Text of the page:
“Black Friday” is a strange phenomenon – people buy tons of clothes and electronics because there is a SALE sign on them. People collect things, love things, store things, move things, and always want a little bit more of everything.
It makes sense in an evolutionary way though. Our ancestors had to stockpile food for hard times because it was important for their survival. However, these times are over: The next supermarket is around the corner and if there should be a sudden onset of winter, you have to crawl through the room and turn on your heating system.
Nowadays, there is no rational reason to cling to things, but people see a disproportionate meaning in clothes, shoes, furniture, electronics and jewels. We reward ourselves with expensive gifts to forget about unpleasant quarrels of everyday life. Indeed, we try to fill an inner void and expect a mood shift after new acquisitions.
Buy, buy, buy… now! This is not surprising because the advertising industry has taught us to do so. It has been sending us the same message for more than 100 years:
Buy our product to feel better - what are you waiting for?
Be the person you have always wanted to be!
Live the life you have always dreamed of!
There are only a few steps away from freedom, carelessness, beauty, perfection and happiness!
I have to admit that only typing these sentences makes me feel better! Yes, yes, yes, yes, I do! Now, right now, right here, and the same again, please!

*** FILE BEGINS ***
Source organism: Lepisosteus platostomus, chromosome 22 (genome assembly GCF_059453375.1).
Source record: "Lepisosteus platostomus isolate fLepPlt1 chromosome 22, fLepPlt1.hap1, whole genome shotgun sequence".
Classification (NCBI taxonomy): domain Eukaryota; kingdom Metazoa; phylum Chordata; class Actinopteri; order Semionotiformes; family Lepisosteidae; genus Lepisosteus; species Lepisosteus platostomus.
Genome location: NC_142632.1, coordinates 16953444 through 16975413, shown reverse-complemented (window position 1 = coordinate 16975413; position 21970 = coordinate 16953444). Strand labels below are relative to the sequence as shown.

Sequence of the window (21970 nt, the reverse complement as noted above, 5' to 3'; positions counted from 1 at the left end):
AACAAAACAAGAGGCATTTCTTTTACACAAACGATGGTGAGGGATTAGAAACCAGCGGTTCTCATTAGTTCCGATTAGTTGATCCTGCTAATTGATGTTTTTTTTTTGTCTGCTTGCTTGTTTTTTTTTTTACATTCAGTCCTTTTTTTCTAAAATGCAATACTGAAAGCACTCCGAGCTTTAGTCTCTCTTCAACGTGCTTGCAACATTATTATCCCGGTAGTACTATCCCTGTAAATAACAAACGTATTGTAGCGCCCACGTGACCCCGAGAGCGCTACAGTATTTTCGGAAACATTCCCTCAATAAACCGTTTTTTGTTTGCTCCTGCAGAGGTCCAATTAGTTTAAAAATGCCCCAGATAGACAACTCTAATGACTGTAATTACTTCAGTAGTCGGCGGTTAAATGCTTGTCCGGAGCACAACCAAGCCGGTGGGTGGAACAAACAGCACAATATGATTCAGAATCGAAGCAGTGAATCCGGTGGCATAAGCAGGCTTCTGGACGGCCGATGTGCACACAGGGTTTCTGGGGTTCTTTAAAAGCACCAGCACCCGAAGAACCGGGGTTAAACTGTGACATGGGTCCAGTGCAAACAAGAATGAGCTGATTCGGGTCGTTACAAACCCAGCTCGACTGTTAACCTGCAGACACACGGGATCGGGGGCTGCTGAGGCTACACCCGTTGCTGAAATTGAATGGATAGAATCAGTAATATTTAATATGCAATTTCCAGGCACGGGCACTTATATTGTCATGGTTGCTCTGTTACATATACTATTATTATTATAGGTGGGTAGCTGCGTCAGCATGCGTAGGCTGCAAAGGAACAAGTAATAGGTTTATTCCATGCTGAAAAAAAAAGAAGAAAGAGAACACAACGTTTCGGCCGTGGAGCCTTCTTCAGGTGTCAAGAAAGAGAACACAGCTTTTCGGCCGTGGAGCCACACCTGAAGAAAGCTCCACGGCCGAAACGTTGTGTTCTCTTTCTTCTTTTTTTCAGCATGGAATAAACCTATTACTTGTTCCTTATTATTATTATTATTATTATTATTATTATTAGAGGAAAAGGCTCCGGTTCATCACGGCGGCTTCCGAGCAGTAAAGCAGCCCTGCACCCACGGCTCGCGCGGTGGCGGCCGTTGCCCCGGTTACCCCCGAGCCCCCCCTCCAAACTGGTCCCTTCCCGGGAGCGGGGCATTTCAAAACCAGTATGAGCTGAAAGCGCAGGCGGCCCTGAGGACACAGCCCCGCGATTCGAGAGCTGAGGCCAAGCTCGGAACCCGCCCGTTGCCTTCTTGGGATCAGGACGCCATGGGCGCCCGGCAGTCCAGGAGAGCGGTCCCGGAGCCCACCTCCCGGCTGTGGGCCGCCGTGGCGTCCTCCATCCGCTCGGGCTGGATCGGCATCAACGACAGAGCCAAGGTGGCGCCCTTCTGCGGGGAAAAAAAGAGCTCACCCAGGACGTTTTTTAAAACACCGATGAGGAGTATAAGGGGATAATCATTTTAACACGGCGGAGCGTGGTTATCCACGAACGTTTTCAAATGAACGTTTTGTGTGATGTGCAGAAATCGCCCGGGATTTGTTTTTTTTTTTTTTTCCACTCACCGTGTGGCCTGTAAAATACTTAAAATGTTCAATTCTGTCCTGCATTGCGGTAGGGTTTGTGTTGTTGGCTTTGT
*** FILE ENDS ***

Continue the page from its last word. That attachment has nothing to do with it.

This race might satisfy people for a short time, but it leads to a downward spiral: more money - more consumption - more work - more money... Stop! Turn your back towards it! Now it is time to get out of the hamster wheel to live a self-determined life.
This is where minimalism comes into play: You deliberately avoid unnecessary consumption and useless objects. Goodbye, golden hamster wheel!
#goals for Christmas 2017: No mindless consumption
Don’t get me wrong! I love Christmas season and its scented candles, home-baked cookies and old songs, I love seeing my sisters and cuddling my parents. However, I cannot understand why this season is equated with buying lots of stuff. People acquire an incredible amount of objects (“Christmas presents”) and move them around in their families, in their friend circles and work departments.
Let us be honest - most well-meant presents are a quick buy, a check on your to-do-list, a fast decision without a deeper meaning (“What could I get for my dad? Maybe a tie? Or a perfume?”).
We should change the intention this year from “buying stuff” to enjoying quality time with our beloved ones. There are so many things to do instead of nerve-racking Christmas shopping: baking cookies with friends, drinking hot spiced wine with colleagues, singing Christmas songs, decorating your home with self-made accessories, tickling siblings or writing Christmas cards. How does that sounds?
Minimalist Christmas Tree: You do not have to show up with empty hands
It is a lovely tradition to put a small gift under the Christmas tree and to unpack everything together. You should not skip this amazing ritual, so here are some alternatives that you can prepare for Christmas Eve:
Use your imagination and surprise your beloved ones with handcrafted presents, such as cooked marmalade, cookies, jewelry or candles.
Quality time is a gift: Write a voucher and invite your family members to a home cooked dinner, to a concert or a massage.
Donate a part of the money that you would usually spend for presents: My boyfriend sponsored a child a few years ago, my sister donated to the children’s cancer ward in Berlin last year. Voila, the perfect Christmas present!
Andrea & Katja
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